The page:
Corruption: What We Do & How We Work

In the struggle against corruption, we believe that an integrated and holistic approach that promotes prevention is needed. This includes institutional reform programmes that, inter alia, address governance structures and legal frameworks. Additionally, actions that contribute to changes in public and institutional ethical frameworks and advances values, attitudes and behaviours in respect of rule of law, works to fulfil the enjoyment of human rights and leaves no-one behind.

This includes strengthening collaborations between civil society, academic institutions, the business community, local councils, anti-corruption bodies, national human rights institutions, the media, and criminal justice institutions.

The Raoul Wallenberg Institute is increasingly addressing the relationship between corruption and human rights, to document and communicate the negative impact of corruption on human rights. Moreover, we seek to identify how rights-based and anti-corruption programming could mutually reinforce each other for the benefit of increased enjoyment of human rights and reduced corruption.

We develop new innovative approaches to education, training and awareness-raising, building new partnerships across sectors and mandates. We also create novel research and develop documentation on the causes, consequences and mitigating and preventive measures of human rights and corruption nexus.

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Morten Koch Andersen

Morten Koch Andersen

Deputy Research Director, Senior Researcher


Morten Koch Andersen holds a PhD in International Development Studies from Roskilde University. His research interests are in the fields of human rights documentation, rule of law practices, public authority, corruption, torture and violence, impunity and discretion, and unequal citizenship.

He specializes in the interdisciplinary study of the nexus between corruption, human rights and development, mainly in South Asia.

The key questions of his research are, the paradoxes and dilemmas in:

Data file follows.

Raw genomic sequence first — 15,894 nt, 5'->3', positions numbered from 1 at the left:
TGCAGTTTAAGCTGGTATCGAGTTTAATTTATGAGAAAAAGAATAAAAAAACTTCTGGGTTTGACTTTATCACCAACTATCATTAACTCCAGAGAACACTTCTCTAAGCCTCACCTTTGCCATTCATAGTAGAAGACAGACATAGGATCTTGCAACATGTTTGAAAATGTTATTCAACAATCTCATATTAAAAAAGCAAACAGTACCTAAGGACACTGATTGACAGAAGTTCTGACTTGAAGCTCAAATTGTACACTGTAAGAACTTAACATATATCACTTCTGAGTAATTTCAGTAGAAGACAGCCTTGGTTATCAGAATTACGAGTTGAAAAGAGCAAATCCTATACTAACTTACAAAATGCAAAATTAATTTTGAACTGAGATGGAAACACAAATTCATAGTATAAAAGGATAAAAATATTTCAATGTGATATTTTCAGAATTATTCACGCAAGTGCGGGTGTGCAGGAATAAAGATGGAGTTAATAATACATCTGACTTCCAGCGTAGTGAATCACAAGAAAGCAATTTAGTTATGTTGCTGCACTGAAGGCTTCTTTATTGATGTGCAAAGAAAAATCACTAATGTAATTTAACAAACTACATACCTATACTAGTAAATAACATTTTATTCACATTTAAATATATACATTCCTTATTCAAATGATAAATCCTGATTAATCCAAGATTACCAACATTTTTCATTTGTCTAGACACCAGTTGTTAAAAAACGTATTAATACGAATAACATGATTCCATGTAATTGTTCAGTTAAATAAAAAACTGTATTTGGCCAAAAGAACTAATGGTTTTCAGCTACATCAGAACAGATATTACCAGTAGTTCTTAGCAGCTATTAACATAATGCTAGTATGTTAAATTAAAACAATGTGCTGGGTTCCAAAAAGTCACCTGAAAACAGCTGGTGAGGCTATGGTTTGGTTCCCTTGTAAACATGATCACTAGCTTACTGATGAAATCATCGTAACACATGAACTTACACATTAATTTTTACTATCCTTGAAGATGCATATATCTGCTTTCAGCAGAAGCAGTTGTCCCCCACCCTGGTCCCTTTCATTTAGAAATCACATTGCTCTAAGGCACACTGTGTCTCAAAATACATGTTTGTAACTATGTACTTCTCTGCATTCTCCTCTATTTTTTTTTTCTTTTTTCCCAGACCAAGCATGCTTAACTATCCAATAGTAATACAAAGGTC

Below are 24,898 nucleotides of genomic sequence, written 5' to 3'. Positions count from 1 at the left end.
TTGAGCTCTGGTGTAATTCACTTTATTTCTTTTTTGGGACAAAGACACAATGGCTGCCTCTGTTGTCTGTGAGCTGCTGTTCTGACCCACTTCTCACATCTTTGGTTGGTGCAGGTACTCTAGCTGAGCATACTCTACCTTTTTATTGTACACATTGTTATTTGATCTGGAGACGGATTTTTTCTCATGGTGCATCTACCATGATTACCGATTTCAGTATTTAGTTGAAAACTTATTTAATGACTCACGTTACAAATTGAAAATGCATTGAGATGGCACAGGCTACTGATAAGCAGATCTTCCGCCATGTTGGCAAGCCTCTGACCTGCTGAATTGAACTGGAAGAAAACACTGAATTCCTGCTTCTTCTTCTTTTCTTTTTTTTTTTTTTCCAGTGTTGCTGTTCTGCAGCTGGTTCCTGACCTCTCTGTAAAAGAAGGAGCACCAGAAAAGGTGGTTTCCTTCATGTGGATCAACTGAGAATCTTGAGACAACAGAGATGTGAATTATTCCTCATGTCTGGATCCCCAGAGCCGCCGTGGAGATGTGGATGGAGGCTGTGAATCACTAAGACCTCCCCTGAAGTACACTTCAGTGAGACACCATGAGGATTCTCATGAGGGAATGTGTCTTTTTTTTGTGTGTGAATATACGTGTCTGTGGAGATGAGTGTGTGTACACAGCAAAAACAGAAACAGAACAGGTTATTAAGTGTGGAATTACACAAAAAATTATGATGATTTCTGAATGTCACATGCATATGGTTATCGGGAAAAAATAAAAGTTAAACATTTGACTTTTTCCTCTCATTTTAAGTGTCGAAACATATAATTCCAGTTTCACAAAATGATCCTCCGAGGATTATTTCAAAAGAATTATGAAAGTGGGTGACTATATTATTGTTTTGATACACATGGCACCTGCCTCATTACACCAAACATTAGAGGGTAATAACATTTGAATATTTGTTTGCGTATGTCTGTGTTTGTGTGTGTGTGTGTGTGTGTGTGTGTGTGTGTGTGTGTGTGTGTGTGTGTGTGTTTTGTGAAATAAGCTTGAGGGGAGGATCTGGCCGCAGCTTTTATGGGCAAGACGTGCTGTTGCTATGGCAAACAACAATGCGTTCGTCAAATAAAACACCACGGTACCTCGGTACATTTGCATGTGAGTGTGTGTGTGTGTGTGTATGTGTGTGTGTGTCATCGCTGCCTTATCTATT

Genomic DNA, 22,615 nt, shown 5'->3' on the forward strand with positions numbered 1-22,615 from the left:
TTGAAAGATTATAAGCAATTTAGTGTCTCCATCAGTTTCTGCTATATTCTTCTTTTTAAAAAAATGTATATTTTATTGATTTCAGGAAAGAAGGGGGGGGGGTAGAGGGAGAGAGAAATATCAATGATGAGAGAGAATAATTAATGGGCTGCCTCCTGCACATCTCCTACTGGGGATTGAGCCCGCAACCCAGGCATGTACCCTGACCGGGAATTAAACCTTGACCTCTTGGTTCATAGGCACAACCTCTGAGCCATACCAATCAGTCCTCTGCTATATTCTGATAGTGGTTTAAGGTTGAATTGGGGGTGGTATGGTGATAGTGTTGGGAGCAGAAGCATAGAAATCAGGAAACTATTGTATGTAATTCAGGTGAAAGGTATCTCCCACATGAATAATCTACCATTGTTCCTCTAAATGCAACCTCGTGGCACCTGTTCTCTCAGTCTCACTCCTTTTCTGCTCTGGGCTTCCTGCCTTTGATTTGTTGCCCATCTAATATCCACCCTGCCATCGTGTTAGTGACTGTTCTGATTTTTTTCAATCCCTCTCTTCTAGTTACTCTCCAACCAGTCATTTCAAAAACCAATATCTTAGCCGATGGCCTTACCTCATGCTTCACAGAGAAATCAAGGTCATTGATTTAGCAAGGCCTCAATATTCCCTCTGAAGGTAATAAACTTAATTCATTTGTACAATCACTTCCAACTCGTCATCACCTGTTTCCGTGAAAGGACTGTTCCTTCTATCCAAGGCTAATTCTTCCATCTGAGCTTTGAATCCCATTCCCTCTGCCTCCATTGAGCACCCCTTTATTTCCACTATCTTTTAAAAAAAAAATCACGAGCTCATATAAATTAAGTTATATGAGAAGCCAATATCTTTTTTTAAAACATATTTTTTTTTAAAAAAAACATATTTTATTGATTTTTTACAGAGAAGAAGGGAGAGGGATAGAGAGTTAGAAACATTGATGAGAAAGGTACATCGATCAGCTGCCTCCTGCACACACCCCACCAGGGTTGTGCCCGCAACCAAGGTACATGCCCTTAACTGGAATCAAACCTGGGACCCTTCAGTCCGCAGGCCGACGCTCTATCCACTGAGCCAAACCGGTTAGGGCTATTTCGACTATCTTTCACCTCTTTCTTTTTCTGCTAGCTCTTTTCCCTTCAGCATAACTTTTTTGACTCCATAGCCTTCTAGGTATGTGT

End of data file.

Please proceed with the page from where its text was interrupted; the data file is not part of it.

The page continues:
• The interactions between violent political organizations and their members.
  • The effects on impunity on individuals, institutions, and society?
  • The motivational aspects of choice making in corruption.

He has several years of experience as programme manager of development cooperation in relation to prevention of torture and rehabilitation of survivors – during and after violent conflict, and in places of detention. I have worked on institutional and legal reform, establishments of support systems, education of health and legal professionals, and of prison and police authorities. He has managed partnership collaborations in Europe, North, South and West Africa.

Currently, he advises national human rights institutes, anti-corruption institutes and universities on the relationships between corruption and human rights, and their implications for institutions, individuals and societies, in Africa, Asia and Caucasus.

He has previously been guest researcher at the Danish Institute for International Studies, senior researcher at the Danish Institute Against Torture. Currently, he is affiliated researcher at the Center for Global Criminology at University of Copenhagen, external lecturer in Global Studies at Roskilde University and teaches at the International Anti-Corruption Academy.

He has worked with the UNODC on the development of educational material on the nexus between human rights and corruption, and developed web-based educational material on corruption and human rights, and violent mobilization for high school education.

For further updates on his research, please refer to his Research profile:

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Addressing Corruption through Research, Collaboration and Education